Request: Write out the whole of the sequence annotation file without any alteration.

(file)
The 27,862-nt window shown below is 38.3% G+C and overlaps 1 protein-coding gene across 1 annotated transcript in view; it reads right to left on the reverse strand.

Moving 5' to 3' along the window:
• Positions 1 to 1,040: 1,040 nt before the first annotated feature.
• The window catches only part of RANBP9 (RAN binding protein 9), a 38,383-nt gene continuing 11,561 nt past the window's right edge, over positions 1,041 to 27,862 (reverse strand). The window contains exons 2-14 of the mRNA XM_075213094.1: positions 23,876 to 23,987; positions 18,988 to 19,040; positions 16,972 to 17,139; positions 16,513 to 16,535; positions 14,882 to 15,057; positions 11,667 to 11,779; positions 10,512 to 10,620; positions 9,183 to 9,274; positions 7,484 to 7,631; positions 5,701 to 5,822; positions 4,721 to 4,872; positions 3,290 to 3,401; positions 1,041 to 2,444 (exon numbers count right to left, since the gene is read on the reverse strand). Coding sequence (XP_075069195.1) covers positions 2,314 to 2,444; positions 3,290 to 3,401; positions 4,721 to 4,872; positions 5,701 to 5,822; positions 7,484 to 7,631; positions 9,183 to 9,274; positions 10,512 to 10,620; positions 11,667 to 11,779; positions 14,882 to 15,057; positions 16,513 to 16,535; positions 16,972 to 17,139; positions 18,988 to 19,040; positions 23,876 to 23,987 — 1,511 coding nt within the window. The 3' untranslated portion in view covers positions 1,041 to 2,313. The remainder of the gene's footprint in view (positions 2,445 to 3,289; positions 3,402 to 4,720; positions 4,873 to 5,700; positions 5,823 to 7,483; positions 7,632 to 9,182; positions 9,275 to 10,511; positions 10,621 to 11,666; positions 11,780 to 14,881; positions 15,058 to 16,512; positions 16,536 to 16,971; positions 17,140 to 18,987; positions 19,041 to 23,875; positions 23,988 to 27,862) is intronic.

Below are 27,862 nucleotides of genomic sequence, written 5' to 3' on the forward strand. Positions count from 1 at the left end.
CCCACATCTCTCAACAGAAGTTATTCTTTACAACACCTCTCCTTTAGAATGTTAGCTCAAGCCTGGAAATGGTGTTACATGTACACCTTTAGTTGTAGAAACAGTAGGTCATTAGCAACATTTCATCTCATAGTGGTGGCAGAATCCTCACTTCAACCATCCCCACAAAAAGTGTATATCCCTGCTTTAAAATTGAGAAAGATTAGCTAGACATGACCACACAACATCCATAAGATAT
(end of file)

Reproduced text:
The 27,862-nt window shown below is 38.3% G+C and overlaps 1 protein-coding gene across 1 annotated transcript in view; it reads right to left on the reverse strand.

Moving 5' to 3' along the window:
• Positions 1 to 1,040: 1,040 nt before the first annotated feature.
• The window catches only part of RANBP9 (RAN binding protein 9), a 38,383-nt gene continuing 11,561 nt past the window's right edge, over positions 1,041 to 27,862 (reverse strand). The window contains exons 2-14 of the mRNA XM_075213094.1: positions 23,876 to 23,987; positions 18,988 to 19,040; positions 16,972 to 17,139; positions 16,513 to 16,535; positions 14,882 to 15,057; positions 11,667 to 11,779; positions 10,512 to 10,620; positions 9,183 to 9,274; positions 7,484 to 7,631; positions 5,701 to 5,822; positions 4,721 to 4,872; positions 3,290 to 3,401; positions 1,041 to 2,444 (exon numbers count right to left, since the gene is read on the reverse strand). Coding sequence (XP_075069195.1) covers positions 2,314 to 2,444; positions 3,290 to 3,401; positions 4,721 to 4,872; positions 5,701 to 5,822; positions 7,484 to 7,631; positions 9,183 to 9,274; positions 10,512 to 10,620; positions 11,667 to 11,779; positions 14,882 to 15,057; positions 16,513 to 16,535; positions 16,972 to 17,139; positions 18,988 to 19,040; positions 23,876 to 23,987 — 1,511 coding nt within the window. The 3' untranslated portion in view covers positions 1,041 to 2,313. The remainder of the gene's footprint in view (positions 2,445 to 3,289; positions 3,402 to 4,720; positions 4,873 to 5,700; positions 5,823 to 7,483; positions 7,632 to 9,182; positions 9,275 to 10,511; positions 10,621 to 11,666; positions 11,780 to 14,881; positions 15,058 to 16,512; positions 16,536 to 16,971; positions 17,140 to 18,987; positions 19,041 to 23,875; positions 23,988 to 27,862) is intronic.

Below are 27,862 nucleotides of genomic sequence, written 5' to 3' on the forward strand. Positions count from 1 at the left end.
CCCACATCTCTCAACAGAAGTTATTCTTTACAACACCTCTCCTTTAGAATGTTAGCTCAAGCCTGGAAATGGTGTTACATGTACACCTTTAGTTGTAGAAACAGTAGGTCATTAGCAACATTTCATCTCATAGTGGTGGCAGAATCCTCACTTCAACCATCCCCACAAAAAGTGTATATCCCTGCTTTAAAATTGAGAAAGATTAGCTAGACATGACCACACAACATCCATAAGATAT